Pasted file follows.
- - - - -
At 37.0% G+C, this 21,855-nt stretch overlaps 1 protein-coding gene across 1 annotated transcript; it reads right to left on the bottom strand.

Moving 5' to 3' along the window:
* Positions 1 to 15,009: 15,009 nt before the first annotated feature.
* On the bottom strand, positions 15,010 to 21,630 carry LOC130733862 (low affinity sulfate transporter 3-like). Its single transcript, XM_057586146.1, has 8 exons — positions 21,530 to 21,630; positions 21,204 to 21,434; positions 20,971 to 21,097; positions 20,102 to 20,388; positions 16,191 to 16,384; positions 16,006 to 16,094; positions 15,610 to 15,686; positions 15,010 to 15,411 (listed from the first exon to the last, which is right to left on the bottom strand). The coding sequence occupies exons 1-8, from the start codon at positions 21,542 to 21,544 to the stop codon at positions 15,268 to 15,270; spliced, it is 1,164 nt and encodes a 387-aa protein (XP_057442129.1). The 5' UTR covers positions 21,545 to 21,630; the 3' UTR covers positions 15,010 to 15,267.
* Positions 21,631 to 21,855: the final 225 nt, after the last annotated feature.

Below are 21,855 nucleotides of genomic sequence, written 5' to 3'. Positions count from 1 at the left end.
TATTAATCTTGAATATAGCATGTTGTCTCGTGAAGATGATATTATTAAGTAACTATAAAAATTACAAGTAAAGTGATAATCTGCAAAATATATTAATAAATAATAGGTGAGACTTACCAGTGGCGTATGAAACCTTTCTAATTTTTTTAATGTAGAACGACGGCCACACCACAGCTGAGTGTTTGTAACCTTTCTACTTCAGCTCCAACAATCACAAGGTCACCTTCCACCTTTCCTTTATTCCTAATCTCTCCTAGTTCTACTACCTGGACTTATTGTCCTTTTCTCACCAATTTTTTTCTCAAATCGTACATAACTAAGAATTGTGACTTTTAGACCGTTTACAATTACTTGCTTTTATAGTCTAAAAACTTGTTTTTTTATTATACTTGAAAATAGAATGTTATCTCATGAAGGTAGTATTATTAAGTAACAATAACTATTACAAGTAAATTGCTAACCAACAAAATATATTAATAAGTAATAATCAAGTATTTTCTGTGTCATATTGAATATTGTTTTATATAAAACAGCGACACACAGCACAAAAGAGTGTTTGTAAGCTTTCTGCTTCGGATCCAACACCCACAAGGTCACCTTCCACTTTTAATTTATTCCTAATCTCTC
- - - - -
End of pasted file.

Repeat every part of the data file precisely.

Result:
At 37.0% G+C, this 21,855-nt stretch overlaps 1 protein-coding gene across 1 annotated transcript; it reads right to left on the bottom strand.

Moving 5' to 3' along the window:
* Positions 1 to 15,009: 15,009 nt before the first annotated feature.
* On the bottom strand, positions 15,010 to 21,630 carry LOC130733862 (low affinity sulfate transporter 3-like). Its single transcript, XM_057586146.1, has 8 exons — positions 21,530 to 21,630; positions 21,204 to 21,434; positions 20,971 to 21,097; positions 20,102 to 20,388; positions 16,191 to 16,384; positions 16,006 to 16,094; positions 15,610 to 15,686; positions 15,010 to 15,411 (listed from the first exon to the last, which is right to left on the bottom strand). The coding sequence occupies exons 1-8, from the start codon at positions 21,542 to 21,544 to the stop codon at positions 15,268 to 15,270; spliced, it is 1,164 nt and encodes a 387-aa protein (XP_057442129.1). The 5' UTR covers positions 21,545 to 21,630; the 3' UTR covers positions 15,010 to 15,267.
* Positions 21,631 to 21,855: the final 225 nt, after the last annotated feature.

Below are 21,855 nucleotides of genomic sequence, written 5' to 3'. Positions count from 1 at the left end.
TATTAATCTTGAATATAGCATGTTGTCTCGTGAAGATGATATTATTAAGTAACTATAAAAATTACAAGTAAAGTGATAATCTGCAAAATATATTAATAAATAATAGGTGAGACTTACCAGTGGCGTATGAAACCTTTCTAATTTTTTTAATGTAGAACGACGGCCACACCACAGCTGAGTGTTTGTAACCTTTCTACTTCAGCTCCAACAATCACAAGGTCACCTTCCACCTTTCCTTTATTCCTAATCTCTCCTAGTTCTACTACCTGGACTTATTGTCCTTTTCTCACCAATTTTTTTCTCAAATCGTACATAACTAAGAATTGTGACTTTTAGACCGTTTACAATTACTTGCTTTTATAGTCTAAAAACTTGTTTTTTTATTATACTTGAAAATAGAATGTTATCTCATGAAGGTAGTATTATTAAGTAACAATAACTATTACAAGTAAATTGCTAACCAACAAAATATATTAATAAGTAATAATCAAGTATTTTCTGTGTCATATTGAATATTGTTTTATATAAAACAGCGACACACAGCACAAAAGAGTGTTTGTAAGCTTTCTGCTTCGGATCCAACACCCACAAGGTCACCTTCCACTTTTAATTTATTCCTAATCTCTC